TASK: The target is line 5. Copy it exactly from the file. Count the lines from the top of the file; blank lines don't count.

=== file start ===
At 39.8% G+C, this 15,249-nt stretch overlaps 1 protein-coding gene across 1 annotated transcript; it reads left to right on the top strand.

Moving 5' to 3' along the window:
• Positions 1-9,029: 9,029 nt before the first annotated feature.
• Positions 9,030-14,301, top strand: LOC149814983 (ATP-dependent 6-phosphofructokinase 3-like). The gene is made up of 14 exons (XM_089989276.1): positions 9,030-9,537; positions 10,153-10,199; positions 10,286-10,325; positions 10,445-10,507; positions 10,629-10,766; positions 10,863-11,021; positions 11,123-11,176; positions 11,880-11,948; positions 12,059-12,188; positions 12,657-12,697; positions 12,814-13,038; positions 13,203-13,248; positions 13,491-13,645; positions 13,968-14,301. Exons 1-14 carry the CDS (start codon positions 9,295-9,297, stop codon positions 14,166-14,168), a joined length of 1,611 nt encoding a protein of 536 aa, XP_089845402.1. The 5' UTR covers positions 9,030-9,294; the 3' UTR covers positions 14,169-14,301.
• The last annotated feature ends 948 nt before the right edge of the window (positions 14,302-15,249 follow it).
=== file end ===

• The last annotated feature ends 948 nt before the right edge of the window (positions 14,302-15,249 follow it).